We're still in startup mode. Nobody is retiring at this point. —Dan Farr
SALT LAKE CITY — Salt Lake Comic Con is becoming rapidly recognized as a three-day geek nirvana that descends on Utah's capital city twice a year, but it's more than that.
It's also a growing, profitable business endeavor.
Salt Lake Comic Con co-founder Dan Farr estimates the fledgling convention netted more than $1.8 million in revenue at last month's FanX convention. That's at least 40 percent more than established comic convention company Wizard World averaged per event last year, he said.
It costs more than $1 million to put on Salt Lake Comic Con, Farr said. The company now has 10 full- and part-time employees, in addition to the small army of volunteers that turns out for each event.
"We're still in startup mode. Nobody is retiring at this point," said Farr, who calls the team a group of fans as well as entrepreneurs.
Farr didn't disclose Salt Lake Comic Con's profit margin. The biggest gains, he said, were in loyal fans who will hopefully keep returning.
Comic con organizers are focused on investing back into the show, Farr said, and are confident they will be well-received as they push for bigger, better events and top-billed celebrity guests.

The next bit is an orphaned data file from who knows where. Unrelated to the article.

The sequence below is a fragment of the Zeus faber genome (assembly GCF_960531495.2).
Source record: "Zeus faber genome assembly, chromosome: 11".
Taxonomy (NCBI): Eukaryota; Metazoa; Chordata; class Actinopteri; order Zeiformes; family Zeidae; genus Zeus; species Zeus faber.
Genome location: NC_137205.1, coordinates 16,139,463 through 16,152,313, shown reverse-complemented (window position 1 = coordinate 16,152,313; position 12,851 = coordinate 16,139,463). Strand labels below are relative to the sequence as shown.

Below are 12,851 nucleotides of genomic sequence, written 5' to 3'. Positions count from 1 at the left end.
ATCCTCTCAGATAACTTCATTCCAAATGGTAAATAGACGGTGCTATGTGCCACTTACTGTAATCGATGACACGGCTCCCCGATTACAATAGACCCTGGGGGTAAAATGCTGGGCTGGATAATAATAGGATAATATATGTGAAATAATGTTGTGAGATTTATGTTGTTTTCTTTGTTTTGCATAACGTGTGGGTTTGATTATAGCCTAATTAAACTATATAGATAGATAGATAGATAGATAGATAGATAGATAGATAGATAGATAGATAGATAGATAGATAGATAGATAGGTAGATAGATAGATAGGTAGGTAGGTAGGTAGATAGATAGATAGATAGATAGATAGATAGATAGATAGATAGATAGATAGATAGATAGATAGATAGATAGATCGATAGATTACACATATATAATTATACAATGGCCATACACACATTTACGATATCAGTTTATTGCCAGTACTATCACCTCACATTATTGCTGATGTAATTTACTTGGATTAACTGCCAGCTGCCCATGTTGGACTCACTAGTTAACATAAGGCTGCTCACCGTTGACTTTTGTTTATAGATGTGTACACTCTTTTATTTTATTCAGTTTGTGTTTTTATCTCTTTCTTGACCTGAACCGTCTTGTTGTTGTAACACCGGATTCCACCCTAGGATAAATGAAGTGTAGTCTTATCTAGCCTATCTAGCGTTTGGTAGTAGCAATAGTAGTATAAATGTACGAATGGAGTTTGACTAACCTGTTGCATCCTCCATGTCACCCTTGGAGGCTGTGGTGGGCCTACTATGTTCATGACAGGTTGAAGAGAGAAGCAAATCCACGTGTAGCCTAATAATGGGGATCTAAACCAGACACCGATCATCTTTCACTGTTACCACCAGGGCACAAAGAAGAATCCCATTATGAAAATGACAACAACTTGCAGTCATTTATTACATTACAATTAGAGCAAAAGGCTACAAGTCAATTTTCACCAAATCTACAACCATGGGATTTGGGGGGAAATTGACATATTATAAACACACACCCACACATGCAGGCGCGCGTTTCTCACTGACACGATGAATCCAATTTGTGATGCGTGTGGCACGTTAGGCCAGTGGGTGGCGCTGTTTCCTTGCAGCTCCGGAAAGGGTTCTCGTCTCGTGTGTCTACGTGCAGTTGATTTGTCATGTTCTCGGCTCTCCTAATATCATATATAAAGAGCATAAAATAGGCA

Salt Lake Comic Con FanX sold more than 100,000 tickets, ranging from about $30 for a single-day pass to $175 for VIP entry, and making it the largest convention in Utah. VIP passes, which granted early entrance and shorter lines for panels and to meet celebrities, sold out weeks before the event.
Ticket holders came from as many as 40 states for FanX, and promotion for the next comic con will extend its reach outside Utah, Farr said.
Fans doled out additional cash for special FanX events, such as the Star Trek Ultimate Xperience panel featuring a collection of "Star Trek" stars. Those tickets cost anywhere from $25 for general seating to $130 for the best seats in the house.
So far, no special events have been announced for this fall's convention.2 comments on this story
Tickets for this September's local comic con went on sale Tuesday as Farr and others announced the initial celebrity lineup, and fans started buying immediately.
"I wouldn't be surprised if we have over 1,000 people or even several thousand people buy tickets on the first day," Farr said just a few hours after the announcement.
For now, a three-day multipass is on sale for $30, half what it cost at the previous two events, but VIP passes jumped to $200 apiece. Salt Lake Comic Con also introduced a new "gold pass," a three-day pass with perks such as autograph vouchers and a T-shirt, but no single-day passes are currently being offered.
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